Play: DNW Radio: Bruce Marler on Local Internet Marketing
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With: Bruce Marler
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ANNOUNCER: Welcome to the Domain Name Wire Radio. Find Domain Name Wire on the web at www.domainnamewire.com. Now here’s your host, Andrew Alleman.
ANDREW: Welcome to Domain Name Wire Radio. I’m your host, Andrew Allemann. Today’s guest is Bruce Marler, but before we talk to Bruce, I just want to remind everyone that you can see past Domain Name Wire shows, listen to those and read transcripts www.domainnamewire.com/radio. I’d also like to thank our sponsor, Traverse Legal. So, Bruce, welcome to the show.
BRUCE: Thank you very much, Andrew.
ANDREW: So, Bruce, a lot of people probably know you by your blog at www.brucemarler.com, but what is your relationship to the domain industry? How and when did you get involved?
BRUCE: I started buying my first names back as early as 1996 and 1997. I can’t say that I went full in and really quite understood the value of what I was doing at the time, but I was at AT&T and helping to deploy their internet backbone and some of the their internet services back in those days and started picking up on what was happening, and figured a few of these names may be valuable to me as I was building a business of my own and kind of picked up a few; didn’t really do a lot with them. Then in early 2000 it kind of hit me in the face when I was looking to start a consulting service in the VOIP world and started realizing how everything in such a new technology field such as VOIP really was taking up and realized the stuff I was onto earlier really had a lot more value than maybe I gave it credit for and really started jumping in a bit more about early 2001/2002.
ANDREW: You have been involved much longer probably than most people listening here, so how many domains do you have?
BRUCE: Currently, it’s a real interesting question because it was split between my personal holdings, which is much smaller now, and my company holdings, and we have approximately 1300 – 1400 names between the two and a lot of them are geo targeted names, but we have a lot of good generics as well.
ANDREW: Ok, great. So really one of the reasons I wanted to talk to you is although you are a domainer, you also have a business that is local marketing…local online marketing business called LocalTek. I was hoping you could talk a little bit about that, how it came about, and what exactly it does.
BRUCE: Sure no problem. Actually what I think many people are probably aware of and if they aren’t then hopefully they understand the relation. Our local marketing business at LocalTek actually came from the launch of our Missouri.me site. So the whole formation of the business really came from the launch of a business on a great domain name. We understood the branding that Missouri.me could give us for local community sites and realized that today companies really need more than just advertising on sites to succeed. They really need a holistic marketing plan online as the market becomes a bit more fragmented as people search and go to portals and do all the different things they do online, and we actually created LocalTek to bring together the advertising world that we had on Missouri.me and the other state.me’s that we have and pull it together with a full holistic marketing solution — whether it be local SEO, web development, social media — whatever it was it would pull together into one company being LocalTek.
ANDREW: So you created Missouri.me and as you’re out there talking to these companies, basically, you realize that they needed more?
BRUCE: Well I have to say we saw a lot of it ahead of time. We weren’t completely blindsided. I will say if you ask me what percentage of our business I thought would be such as web development and local SEO, I probably would have said I would have thought it would have been a bit smaller, only because I was kind of under the impression a lot of small businesses really had a lot more solid web presences than they actually did. We actually get a good portion of our business from people who currently have what they considered online marketing and web development solutions, but we’re taking them over and redoing them and helping them be found online. So actually we saw a lot of opportunity ahead of time, but we actually were able to enhance our marketing plan quite a bit as we got more market intelligence out there and really truly put together the whole holistic marketing solution from advertising to development.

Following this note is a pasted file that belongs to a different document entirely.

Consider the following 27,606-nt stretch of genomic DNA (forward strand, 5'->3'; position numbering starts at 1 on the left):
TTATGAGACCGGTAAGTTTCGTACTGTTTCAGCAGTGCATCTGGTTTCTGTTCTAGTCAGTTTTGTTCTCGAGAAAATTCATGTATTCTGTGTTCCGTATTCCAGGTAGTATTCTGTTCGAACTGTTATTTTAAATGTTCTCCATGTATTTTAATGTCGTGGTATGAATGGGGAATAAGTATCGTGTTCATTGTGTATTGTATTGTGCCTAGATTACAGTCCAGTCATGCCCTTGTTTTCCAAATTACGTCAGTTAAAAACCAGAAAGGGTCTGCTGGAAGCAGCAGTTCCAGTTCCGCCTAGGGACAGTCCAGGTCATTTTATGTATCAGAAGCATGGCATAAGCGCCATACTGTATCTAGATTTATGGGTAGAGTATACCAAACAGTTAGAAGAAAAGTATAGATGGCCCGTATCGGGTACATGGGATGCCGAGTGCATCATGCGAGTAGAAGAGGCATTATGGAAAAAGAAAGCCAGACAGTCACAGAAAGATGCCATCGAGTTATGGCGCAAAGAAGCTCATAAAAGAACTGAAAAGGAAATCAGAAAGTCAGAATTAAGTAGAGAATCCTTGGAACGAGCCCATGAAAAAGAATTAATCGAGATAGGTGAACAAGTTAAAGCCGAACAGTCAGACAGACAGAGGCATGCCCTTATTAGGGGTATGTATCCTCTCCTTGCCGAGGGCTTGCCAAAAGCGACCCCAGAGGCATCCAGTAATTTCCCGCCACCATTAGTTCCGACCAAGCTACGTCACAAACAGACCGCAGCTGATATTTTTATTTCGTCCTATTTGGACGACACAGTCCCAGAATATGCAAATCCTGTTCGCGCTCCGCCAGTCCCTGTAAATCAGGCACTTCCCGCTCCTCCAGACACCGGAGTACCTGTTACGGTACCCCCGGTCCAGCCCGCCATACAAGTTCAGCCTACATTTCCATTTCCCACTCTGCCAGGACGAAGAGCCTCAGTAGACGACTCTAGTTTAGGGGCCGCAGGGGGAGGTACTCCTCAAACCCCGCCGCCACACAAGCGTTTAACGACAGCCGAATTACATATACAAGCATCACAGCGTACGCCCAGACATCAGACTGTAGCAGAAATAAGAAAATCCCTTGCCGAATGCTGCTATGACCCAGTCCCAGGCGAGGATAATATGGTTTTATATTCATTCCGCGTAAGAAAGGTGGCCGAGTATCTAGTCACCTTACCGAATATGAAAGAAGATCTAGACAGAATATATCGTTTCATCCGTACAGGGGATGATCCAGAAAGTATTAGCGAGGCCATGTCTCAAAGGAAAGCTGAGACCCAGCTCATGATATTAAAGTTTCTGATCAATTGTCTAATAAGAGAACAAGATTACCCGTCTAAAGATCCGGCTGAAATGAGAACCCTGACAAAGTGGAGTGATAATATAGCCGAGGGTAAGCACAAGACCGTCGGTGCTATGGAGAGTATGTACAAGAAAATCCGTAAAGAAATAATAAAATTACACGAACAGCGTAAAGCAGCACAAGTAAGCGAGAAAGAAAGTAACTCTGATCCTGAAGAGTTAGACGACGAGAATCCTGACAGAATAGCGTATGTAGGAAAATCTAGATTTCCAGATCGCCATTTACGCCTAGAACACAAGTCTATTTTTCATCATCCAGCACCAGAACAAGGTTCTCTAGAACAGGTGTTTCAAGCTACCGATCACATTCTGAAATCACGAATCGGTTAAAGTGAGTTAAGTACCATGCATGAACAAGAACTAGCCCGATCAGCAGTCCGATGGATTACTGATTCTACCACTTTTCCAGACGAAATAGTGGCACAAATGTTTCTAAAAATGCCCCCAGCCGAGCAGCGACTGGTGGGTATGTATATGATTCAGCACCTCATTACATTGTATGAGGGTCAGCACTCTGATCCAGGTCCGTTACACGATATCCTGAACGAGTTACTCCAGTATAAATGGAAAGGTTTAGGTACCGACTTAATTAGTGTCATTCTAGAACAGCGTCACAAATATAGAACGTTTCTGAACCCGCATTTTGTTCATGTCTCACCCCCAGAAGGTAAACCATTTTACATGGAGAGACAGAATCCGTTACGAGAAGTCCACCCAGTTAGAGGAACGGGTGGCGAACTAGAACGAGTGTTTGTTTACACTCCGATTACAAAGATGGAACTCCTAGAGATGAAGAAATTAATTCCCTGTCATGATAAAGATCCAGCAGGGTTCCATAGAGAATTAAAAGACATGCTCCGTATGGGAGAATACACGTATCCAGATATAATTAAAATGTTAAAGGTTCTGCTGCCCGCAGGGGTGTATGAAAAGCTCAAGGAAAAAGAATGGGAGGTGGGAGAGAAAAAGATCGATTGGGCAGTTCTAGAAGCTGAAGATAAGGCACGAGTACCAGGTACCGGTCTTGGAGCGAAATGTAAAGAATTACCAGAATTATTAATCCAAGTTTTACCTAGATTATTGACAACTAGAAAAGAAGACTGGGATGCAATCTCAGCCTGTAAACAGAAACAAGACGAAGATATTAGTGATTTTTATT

ANDREW: And when did you found LocalTek?
BRUCE: It was founded January 2009.
ANDREW: Ok, so just a year, and of course, there was a ramp up period. How many customers do you have now?
BRUCE: We are over 100 customers now.
BRUCE: Yeah, and really the first half of last year, I was actually employed by a company named GenBand selling next generation telecommunications equipment. In the middle of the year we got our platform done for Missouri.me and started some feet on the street marketing and sales and July 1st is when I stepped away and we really started hitting the streets hard selling and doing our marketing seminars. By the end of last year we were right around 100 customers and obviously throughout this year we have continued to increase that, and as a matter of fact, last week we had a record week that was just phenomenal.
ANDREW: So really this is in 6 – 9 months that you have accomplished allâ€¦
BRUCE: Right the first half of last year was really spent developing the platform, talking to customers, making sure we had the features the customers wanted in the platform, and then we really started ramping up the sales and marketing starting in July and if you really ask me, you know, put me to the wall, I would say September is really when we got our message where it needed to be and really had all the intelligence we wanted to have to be able to move hard and strong forward.
ANDREW: So obviously you are not doing all of this by yourself then?
BRUCE: No, we’re not. We have a team here. We have content writers on staff. We are all local. We don’t outsource anywhere. We have feet on the street sales people. I have a business partner that I work with that comes from the small business world who has had small businesses and successfully ran them, and we actually just hired our marketing coordinator last week to start taking some of the seminar work off what I’m doing and it is no secret … that we have actually started picking up some of our first external investors to help us ramp up even faster as we start to hit our growth mode here.